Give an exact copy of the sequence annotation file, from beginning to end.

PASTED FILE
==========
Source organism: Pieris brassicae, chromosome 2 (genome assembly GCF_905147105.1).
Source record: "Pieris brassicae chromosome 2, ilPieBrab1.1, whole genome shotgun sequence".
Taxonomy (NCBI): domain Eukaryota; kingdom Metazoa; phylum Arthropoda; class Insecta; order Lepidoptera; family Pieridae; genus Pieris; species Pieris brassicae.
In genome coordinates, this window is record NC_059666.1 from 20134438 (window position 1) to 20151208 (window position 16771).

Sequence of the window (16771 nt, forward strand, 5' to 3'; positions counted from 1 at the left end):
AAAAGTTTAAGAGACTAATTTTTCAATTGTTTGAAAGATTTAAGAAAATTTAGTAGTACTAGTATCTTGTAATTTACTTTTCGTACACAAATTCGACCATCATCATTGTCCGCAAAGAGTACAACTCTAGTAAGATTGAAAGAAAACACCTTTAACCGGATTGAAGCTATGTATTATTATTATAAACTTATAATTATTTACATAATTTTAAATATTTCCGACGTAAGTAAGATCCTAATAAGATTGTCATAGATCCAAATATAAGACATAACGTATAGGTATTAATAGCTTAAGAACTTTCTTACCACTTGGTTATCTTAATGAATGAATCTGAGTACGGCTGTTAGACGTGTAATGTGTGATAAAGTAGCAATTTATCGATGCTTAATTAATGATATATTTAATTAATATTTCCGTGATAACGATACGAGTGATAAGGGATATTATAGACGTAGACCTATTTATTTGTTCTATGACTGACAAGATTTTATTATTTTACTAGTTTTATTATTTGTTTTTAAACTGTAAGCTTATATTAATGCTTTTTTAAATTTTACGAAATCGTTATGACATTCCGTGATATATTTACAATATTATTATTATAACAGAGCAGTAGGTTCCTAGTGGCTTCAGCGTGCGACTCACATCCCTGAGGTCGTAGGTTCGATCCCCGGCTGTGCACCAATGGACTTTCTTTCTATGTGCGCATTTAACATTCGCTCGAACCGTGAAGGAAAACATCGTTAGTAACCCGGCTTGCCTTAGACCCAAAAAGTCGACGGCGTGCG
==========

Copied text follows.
Source organism: Pieris brassicae, chromosome 2 (genome assembly GCF_905147105.1).
Source record: "Pieris brassicae chromosome 2, ilPieBrab1.1, whole genome shotgun sequence".
Taxonomy (NCBI): domain Eukaryota; kingdom Metazoa; phylum Arthropoda; class Insecta; order Lepidoptera; family Pieridae; genus Pieris; species Pieris brassicae.
In genome coordinates, this window is record NC_059666.1 from 20134438 (window position 1) to 20151208 (window position 16771).

Sequence of the window (16771 nt, forward strand, 5' to 3'; positions counted from 1 at the left end):
AAAAGTTTAAGAGACTAATTTTTCAATTGTTTGAAAGATTTAAGAAAATTTAGTAGTACTAGTATCTTGTAATTTACTTTTCGTACACAAATTCGACCATCATCATTGTCCGCAAAGAGTACAACTCTAGTAAGATTGAAAGAAAACACCTTTAACCGGATTGAAGCTATGTATTATTATTATAAACTTATAATTATTTACATAATTTTAAATATTTCCGACGTAAGTAAGATCCTAATAAGATTGTCATAGATCCAAATATAAGACATAACGTATAGGTATTAATAGCTTAAGAACTTTCTTACCACTTGGTTATCTTAATGAATGAATCTGAGTACGGCTGTTAGACGTGTAATGTGTGATAAAGTAGCAATTTATCGATGCTTAATTAATGATATATTTAATTAATATTTCCGTGATAACGATACGAGTGATAAGGGATATTATAGACGTAGACCTATTTATTTGTTCTATGACTGACAAGATTTTATTATTTTACTAGTTTTATTATTTGTTTTTAAACTGTAAGCTTATATTAATGCTTTTTTAAATTTTACGAAATCGTTATGACATTCCGTGATATATTTACAATATTATTATTATAACAGAGCAGTAGGTTCCTAGTGGCTTCAGCGTGCGACTCACATCCCTGAGGTCGTAGGTTCGATCCCCGGCTGTGCACCAATGGACTTTCTTTCTATGTGCGCATTTAACATTCGCTCGAACCGTGAAGGAAAACATCGTTAGTAACCCGGCTTGCCTTAGACCCAAAAAGTCGACGGCGTGCG